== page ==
Scouting for and Managing for Orange Gall Midge in Soybean

Orange gall midge is a newly emerging potential pest of soybeans. One of the earliest documentations of this pest was in 2011 where small, orange larvae were identified as a member of the gall midge family. At the time, it was believed they were more of a secondary pest as the adults were laying their eggs in hail-injured or fungi-decayed tissue, and any plant death or resulting yield loss was attributed to disease or plant injury, not the larvae.1

Fast forward to 2018 and a survey resulting from reports of dead or dying plants associated with the orange midge larvae was reported across 66 counties in Iowa, Nebraska, South Dakota and Minnesota.

There is still a lot to be learned from this emerging soybean pest to identify the best management practice to minimize soybean yield loss. Pest life cycle, threshold development, and insecticide timing and effectiveness are still being researched.

What Is Known?

The adult orange gall midge has black- and white-banded legs with an orange abdomen under its wings and is about ¼ inch in length.2 The white to deep orange larvae are usually found near the base of the plant in an area that is often darker and swollen (gall like) (Figure 1). Impacted plants die prematurely and depending on the stage of seed development, can result in 100% yield loss.

Swollen lower stem where gall midge is located, B) cavity where gall midge has been feeding, and C) orange gall midge larva. Picture courtesy of Justin McMechan, University of Nebraska. Figure 1. A) Swollen lower stem where gall midge is located, B) cavity where gall midge has been feeding, and C) orange gall midge larva. Picture courtesy of Justin McMechan, University of Nebraska.

The Challenge

If you are in an area with known orange gall midge and have had injury in adjacent fields, insecticide application for emerging adults in June may be too early for effective adult control. On the later side, by the time plants are observed to be dying with larvae in the base of the stem, the damage has been done.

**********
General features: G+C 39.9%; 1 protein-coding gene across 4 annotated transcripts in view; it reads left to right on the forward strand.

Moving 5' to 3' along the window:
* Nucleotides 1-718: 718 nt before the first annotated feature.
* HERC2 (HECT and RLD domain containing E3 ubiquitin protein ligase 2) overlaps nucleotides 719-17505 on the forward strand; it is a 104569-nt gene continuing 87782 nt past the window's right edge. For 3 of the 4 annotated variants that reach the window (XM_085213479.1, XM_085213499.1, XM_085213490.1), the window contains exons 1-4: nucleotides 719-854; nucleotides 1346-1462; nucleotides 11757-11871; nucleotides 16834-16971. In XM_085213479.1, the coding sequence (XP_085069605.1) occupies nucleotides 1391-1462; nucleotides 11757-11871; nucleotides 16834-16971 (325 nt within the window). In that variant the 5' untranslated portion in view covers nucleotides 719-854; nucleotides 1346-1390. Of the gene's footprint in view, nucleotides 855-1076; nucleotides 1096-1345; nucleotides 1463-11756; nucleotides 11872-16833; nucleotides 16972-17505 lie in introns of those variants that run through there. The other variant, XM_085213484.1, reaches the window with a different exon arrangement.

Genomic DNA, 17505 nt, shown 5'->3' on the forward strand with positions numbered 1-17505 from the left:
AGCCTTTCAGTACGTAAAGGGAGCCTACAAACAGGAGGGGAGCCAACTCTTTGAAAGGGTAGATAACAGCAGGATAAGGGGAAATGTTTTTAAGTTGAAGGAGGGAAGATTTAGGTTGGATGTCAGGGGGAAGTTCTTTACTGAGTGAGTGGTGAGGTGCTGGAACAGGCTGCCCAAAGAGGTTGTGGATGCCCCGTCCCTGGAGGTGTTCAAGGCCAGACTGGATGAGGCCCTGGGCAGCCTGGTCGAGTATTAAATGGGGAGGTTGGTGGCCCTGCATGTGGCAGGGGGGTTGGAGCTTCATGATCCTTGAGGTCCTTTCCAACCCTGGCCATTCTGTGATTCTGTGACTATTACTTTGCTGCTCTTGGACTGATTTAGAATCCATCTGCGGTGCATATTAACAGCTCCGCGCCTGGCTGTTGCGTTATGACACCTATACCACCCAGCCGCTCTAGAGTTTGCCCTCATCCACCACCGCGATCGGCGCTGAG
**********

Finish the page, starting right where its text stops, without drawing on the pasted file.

At this time, extension recommendations are to utilize an insecticide with residual activity after adult emergence in your area and if you experienced economical yield loss in the previous year in adjacent fields.3

What is important is to NOT assume anything when you observe dying plants in a spot on the edge of your field. Check the stem base for any orange gall midge larvae feeding and if found, contact your local university extension office.

Research continues with this new pest to help develop best management recommendations.

Cathy Soanes

Technical Agronomist

1 Hunt, T., Jarvi, K., and Wright, B. 2011. Gall midge larvae found in soybeans. CROPWATCH. University of Nebraska. https://cropwatch.unl.edu/.
2 McMechan, J., Hunt, T., and Wright, R. 2018. Soybean gall midge: Adult stage identified. CROPWATCH. University of Nebraska. https://cropwatch.unl.edu/.
3 McMechan, J., Hunt, T., and Wright, R. 2019. Emergence of soybean gall midge in southern Cass County, NE. CROPWATCH. University of Nebraska. https://cropwatch.unl.edu/.

Performance may vary, from location to location and from year to year, as local growing, soil and weather conditions may vary. Growers should evaluate data from multiple locations and years whenever possible and should consider the impacts of these conditions on the grower’s fields. ALWAYS READ AND FOLLOW GRAIN MARKETING AND ALL OTHER STEWARDSHIP PRACTICES AND PESTICIDE LABEL DIRECTIONS. Channel® and the Arrow Design® and Seedsmanship At Work® are registered trademarks of Channel Bio, LLC. All other trademarks are the property of their respective owners. ©2019 Bayer Group. All rights reserved.

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